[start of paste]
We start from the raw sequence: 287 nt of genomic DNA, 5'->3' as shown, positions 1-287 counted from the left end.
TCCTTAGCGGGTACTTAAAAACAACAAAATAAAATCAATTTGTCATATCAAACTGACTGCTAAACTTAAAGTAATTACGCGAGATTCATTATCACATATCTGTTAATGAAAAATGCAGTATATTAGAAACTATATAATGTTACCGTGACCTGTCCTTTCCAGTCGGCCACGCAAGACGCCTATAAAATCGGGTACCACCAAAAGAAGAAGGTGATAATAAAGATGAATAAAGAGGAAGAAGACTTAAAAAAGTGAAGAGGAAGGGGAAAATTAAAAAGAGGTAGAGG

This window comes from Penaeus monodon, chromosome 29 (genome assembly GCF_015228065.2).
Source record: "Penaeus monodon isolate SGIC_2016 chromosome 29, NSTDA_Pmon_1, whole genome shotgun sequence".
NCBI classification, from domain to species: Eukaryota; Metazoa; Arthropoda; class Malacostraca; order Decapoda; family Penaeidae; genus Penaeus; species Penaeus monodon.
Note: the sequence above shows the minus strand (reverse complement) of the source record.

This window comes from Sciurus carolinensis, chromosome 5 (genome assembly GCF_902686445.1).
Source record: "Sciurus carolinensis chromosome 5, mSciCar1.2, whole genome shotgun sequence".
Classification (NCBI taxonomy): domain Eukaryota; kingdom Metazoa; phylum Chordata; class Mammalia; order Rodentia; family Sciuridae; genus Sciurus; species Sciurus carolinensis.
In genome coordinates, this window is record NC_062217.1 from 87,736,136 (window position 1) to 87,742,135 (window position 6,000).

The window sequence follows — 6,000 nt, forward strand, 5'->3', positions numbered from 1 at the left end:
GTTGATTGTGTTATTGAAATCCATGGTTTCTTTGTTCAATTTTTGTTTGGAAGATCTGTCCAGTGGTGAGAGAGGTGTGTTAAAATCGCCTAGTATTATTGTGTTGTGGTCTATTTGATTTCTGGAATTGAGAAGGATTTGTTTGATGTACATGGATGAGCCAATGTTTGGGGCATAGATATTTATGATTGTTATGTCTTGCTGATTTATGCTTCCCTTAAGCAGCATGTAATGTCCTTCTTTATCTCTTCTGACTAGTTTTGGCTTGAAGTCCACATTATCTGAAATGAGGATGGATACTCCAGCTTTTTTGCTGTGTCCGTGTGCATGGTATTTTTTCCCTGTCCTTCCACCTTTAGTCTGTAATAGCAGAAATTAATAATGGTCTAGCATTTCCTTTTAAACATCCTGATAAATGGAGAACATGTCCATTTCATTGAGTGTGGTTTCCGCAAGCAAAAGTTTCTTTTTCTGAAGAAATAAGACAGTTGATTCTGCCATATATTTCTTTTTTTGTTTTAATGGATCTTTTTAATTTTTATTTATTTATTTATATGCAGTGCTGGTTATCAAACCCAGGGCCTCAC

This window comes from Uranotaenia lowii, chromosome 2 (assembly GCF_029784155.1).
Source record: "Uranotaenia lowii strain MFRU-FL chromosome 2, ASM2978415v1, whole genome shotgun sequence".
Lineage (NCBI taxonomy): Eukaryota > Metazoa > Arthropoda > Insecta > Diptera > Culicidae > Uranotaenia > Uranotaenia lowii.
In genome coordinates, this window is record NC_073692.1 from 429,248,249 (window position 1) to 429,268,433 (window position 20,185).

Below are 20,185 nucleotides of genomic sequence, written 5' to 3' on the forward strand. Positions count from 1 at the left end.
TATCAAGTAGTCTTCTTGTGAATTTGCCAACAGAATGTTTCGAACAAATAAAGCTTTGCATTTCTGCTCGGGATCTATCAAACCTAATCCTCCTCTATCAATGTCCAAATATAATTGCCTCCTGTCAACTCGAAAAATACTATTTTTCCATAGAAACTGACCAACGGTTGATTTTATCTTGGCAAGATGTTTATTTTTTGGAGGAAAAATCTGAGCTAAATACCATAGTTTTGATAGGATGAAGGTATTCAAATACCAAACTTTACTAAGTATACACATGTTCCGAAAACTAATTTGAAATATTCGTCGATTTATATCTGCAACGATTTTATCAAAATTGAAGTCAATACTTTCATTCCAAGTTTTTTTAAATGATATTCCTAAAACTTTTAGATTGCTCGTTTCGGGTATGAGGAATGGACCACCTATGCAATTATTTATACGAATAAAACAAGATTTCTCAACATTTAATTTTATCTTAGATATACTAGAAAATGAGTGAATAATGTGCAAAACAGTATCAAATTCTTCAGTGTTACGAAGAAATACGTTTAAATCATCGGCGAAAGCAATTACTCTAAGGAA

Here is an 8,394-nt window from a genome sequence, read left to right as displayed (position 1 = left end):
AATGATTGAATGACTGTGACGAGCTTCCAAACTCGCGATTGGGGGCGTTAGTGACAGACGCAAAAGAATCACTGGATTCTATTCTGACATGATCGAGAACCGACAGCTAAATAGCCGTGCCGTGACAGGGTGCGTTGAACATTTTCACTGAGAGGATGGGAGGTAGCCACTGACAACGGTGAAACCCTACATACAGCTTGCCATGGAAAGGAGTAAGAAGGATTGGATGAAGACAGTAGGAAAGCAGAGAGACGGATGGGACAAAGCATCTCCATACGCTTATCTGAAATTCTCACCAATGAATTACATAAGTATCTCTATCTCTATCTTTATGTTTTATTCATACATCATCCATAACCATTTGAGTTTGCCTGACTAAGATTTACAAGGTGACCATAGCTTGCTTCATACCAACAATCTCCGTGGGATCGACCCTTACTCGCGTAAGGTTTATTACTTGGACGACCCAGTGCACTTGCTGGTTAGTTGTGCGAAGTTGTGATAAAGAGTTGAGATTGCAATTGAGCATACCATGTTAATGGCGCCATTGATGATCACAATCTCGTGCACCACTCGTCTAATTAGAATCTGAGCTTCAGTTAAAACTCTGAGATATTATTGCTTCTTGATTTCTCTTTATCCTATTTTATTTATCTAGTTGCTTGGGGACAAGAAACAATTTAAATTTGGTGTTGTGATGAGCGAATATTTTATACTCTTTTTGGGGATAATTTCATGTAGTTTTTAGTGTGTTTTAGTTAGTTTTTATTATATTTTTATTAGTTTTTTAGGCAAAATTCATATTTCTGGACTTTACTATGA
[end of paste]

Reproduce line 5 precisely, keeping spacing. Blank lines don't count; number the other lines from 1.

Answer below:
NCBI classification, from domain to species: Eukaryota; Metazoa; Arthropoda; class Malacostraca; order Decapoda; family Penaeidae; genus Penaeus; species Penaeus monodon.